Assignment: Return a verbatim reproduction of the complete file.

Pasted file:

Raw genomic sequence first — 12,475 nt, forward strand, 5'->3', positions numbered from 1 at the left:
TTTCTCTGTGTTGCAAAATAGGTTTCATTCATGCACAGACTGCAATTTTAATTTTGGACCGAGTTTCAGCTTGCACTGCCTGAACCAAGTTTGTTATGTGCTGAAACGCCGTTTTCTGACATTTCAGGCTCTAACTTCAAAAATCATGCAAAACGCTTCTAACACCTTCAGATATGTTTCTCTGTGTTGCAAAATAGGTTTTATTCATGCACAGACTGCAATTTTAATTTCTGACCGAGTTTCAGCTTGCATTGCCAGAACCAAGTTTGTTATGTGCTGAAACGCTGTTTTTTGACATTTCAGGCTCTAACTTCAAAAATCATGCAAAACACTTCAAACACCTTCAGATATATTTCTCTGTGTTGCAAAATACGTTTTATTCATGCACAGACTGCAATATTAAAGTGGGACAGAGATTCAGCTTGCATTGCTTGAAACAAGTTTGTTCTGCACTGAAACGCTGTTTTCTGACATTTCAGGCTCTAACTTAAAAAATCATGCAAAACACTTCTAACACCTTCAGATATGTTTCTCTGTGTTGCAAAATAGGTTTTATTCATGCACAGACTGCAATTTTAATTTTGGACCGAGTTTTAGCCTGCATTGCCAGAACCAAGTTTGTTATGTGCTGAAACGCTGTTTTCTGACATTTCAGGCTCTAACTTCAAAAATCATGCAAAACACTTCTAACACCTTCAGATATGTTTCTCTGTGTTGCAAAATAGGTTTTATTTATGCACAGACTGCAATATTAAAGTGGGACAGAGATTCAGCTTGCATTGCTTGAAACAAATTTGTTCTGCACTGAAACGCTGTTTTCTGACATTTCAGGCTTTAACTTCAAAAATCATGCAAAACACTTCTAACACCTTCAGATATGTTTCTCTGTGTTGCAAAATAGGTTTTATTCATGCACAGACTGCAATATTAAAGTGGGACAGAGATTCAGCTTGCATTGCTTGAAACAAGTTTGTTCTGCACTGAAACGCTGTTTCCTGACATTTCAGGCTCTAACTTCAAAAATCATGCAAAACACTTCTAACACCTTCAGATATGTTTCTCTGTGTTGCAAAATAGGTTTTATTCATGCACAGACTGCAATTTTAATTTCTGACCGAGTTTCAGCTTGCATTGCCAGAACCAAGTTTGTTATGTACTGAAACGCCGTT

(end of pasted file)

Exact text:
Raw genomic sequence first — 12,475 nt, forward strand, 5'->3', positions numbered from 1 at the left:
TTTCTCTGTGTTGCAAAATAGGTTTCATTCATGCACAGACTGCAATTTTAATTTTGGACCGAGTTTCAGCTTGCACTGCCTGAACCAAGTTTGTTATGTGCTGAAACGCCGTTTTCTGACATTTCAGGCTCTAACTTCAAAAATCATGCAAAACGCTTCTAACACCTTCAGATATGTTTCTCTGTGTTGCAAAATAGGTTTTATTCATGCACAGACTGCAATTTTAATTTCTGACCGAGTTTCAGCTTGCATTGCCAGAACCAAGTTTGTTATGTGCTGAAACGCTGTTTTTTGACATTTCAGGCTCTAACTTCAAAAATCATGCAAAACACTTCAAACACCTTCAGATATATTTCTCTGTGTTGCAAAATACGTTTTATTCATGCACAGACTGCAATATTAAAGTGGGACAGAGATTCAGCTTGCATTGCTTGAAACAAGTTTGTTCTGCACTGAAACGCTGTTTTCTGACATTTCAGGCTCTAACTTAAAAAATCATGCAAAACACTTCTAACACCTTCAGATATGTTTCTCTGTGTTGCAAAATAGGTTTTATTCATGCACAGACTGCAATTTTAATTTTGGACCGAGTTTTAGCCTGCATTGCCAGAACCAAGTTTGTTATGTGCTGAAACGCTGTTTTCTGACATTTCAGGCTCTAACTTCAAAAATCATGCAAAACACTTCTAACACCTTCAGATATGTTTCTCTGTGTTGCAAAATAGGTTTTATTTATGCACAGACTGCAATATTAAAGTGGGACAGAGATTCAGCTTGCATTGCTTGAAACAAATTTGTTCTGCACTGAAACGCTGTTTTCTGACATTTCAGGCTTTAACTTCAAAAATCATGCAAAACACTTCTAACACCTTCAGATATGTTTCTCTGTGTTGCAAAATAGGTTTTATTCATGCACAGACTGCAATATTAAAGTGGGACAGAGATTCAGCTTGCATTGCTTGAAACAAGTTTGTTCTGCACTGAAACGCTGTTTCCTGACATTTCAGGCTCTAACTTCAAAAATCATGCAAAACACTTCTAACACCTTCAGATATGTTTCTCTGTGTTGCAAAATAGGTTTTATTCATGCACAGACTGCAATTTTAATTTCTGACCGAGTTTCAGCTTGCATTGCCAGAACCAAGTTTGTTATGTACTGAAACGCCGTT